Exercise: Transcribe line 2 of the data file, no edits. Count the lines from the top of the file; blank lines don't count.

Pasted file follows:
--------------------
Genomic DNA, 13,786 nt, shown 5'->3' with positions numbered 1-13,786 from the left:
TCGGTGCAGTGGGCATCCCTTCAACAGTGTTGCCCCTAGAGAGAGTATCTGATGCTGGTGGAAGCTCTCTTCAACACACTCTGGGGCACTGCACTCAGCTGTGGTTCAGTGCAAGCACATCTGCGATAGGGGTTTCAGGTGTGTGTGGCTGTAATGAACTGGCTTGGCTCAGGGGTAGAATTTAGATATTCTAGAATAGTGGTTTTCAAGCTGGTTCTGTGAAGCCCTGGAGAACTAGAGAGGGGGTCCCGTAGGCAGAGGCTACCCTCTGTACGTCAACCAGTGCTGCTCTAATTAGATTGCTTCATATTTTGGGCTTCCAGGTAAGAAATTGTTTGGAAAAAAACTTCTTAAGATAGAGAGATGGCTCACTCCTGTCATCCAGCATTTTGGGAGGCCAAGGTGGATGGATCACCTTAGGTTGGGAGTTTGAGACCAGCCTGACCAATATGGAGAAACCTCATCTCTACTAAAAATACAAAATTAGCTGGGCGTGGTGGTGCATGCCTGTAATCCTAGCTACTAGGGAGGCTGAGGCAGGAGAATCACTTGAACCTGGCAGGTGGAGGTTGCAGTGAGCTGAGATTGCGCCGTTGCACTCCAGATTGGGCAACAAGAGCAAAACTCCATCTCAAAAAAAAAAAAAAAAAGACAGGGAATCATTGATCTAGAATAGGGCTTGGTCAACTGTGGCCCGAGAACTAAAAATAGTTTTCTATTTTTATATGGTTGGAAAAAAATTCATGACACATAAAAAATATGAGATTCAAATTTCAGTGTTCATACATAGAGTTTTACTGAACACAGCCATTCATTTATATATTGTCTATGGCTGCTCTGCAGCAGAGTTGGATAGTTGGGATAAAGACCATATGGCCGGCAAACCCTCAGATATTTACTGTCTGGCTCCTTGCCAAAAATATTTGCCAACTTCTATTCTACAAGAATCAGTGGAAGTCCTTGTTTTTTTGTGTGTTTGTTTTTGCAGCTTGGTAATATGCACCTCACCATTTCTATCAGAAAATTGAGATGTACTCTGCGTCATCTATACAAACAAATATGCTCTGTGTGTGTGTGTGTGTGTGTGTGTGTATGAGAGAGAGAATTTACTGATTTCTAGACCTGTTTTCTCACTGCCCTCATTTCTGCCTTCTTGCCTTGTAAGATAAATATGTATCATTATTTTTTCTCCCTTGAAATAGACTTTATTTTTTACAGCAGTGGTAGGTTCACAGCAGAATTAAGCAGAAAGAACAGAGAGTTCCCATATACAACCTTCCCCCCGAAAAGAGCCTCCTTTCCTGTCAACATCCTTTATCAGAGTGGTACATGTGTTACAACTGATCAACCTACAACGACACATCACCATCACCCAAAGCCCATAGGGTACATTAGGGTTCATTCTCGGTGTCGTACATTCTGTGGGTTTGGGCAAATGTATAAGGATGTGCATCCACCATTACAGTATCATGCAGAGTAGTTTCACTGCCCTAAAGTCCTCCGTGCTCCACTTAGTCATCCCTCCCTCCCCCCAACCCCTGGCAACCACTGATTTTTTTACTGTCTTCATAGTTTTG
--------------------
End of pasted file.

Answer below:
TCGGTGCAGTGGGCATCCCTTCAACAGTGTTGCCCCTAGAGAGAGTATCTGATGCTGGTGGAAGCTCTCTTCAACACACTCTGGGGCACTGCACTCAGCTGTGGTTCAGTGCAAGCACATCTGCGATAGGGGTTTCAGGTGTGTGTGGCTGTAATGAACTGGCTTGGCTCAGGGGTAGAATTTAGATATTCTAGAATAGTGGTTTTCAAGCTGGTTCTGTGAAGCCCTGGAGAACTAGAGAGGGGGTCCCGTAGGCAGAGGCTACCCTCTGTACGTCAACCAGTGCTGCTCTAATTAGATTGCTTCATATTTTGGGCTTCCAGGTAAGAAATTGTTTGGAAAAAAACTTCTTAAGATAGAGAGATGGCTCACTCCTGTCATCCAGCATTTTGGGAGGCCAAGGTGGATGGATCACCTTAGGTTGGGAGTTTGAGACCAGCCTGACCAATATGGAGAAACCTCATCTCTACTAAAAATACAAAATTAGCTGGGCGTGGTGGTGCATGCCTGTAATCCTAGCTACTAGGGAGGCTGAGGCAGGAGAATCACTTGAACCTGGCAGGTGGAGGTTGCAGTGAGCTGAGATTGCGCCGTTGCACTCCAGATTGGGCAACAAGAGCAAAACTCCATCTCAAAAAAAAAAAAAAAAAGACAGGGAATCATTGATCTAGAATAGGGCTTGGTCAACTGTGGCCCGAGAACTAAAAATAGTTTTCTATTTTTATATGGTTGGAAAAAAATTCATGACACATAAAAAATATGAGATTCAAATTTCAGTGTTCATACATAGAGTTTTACTGAACACAGCCATTCATTTATATATTGTCTATGGCTGCTCTGCAGCAGAGTTGGATAGTTGGGATAAAGACCATATGGCCGGCAAACCCTCAGATATTTACTGTCTGGCTCCTTGCCAAAAATATTTGCCAACTTCTATTCTACAAGAATCAGTGGAAGTCCTTGTTTTTTTGTGTGTTTGTTTTTGCAGCTTGGTAATATGCACCTCACCATTTCTATCAGAAAATTGAGATGTACTCTGCGTCATCTATACAAACAAATATGCTCTGTGTGTGTGTGTGTGTGTGTGTGTGTATGAGAGAGAGAATTTACTGATTTCTAGACCTGTTTTCTCACTGCCCTCATTTCTGCCTTCTTGCCTTGTAAGATAAATATGTATCATTATTTTTTCTCCCTTGAAATAGACTTTATTTTTTACAGCAGTGGTAGGTTCACAGCAGAATTAAGCAGAAAGAACAGAGAGTTCCCATATACAACCTTCCCCCCGAAAAGAGCCTCCTTTCCTGTCAACATCCTTTATCAGAGTGGTACATGTGTTACAACTGATCAACCTACAACGACACATCACCATCACCCAAAGCCCATAGGGTACATTAGGGTTCATTCTCGGTGTCGTACATTCTGTGGGTTTGGGCAAATGTATAAGGATGTGCATCCACCATTACAGTATCATGCAGAGTAGTTTCACTGCCCTAAAGTCCTCCGTGCTCCACTTAGTCATCCCTCCCTCCCCCCAACCCCTGGCAACCACTGATTTTTTTACTGTCTTCATAGTTTTG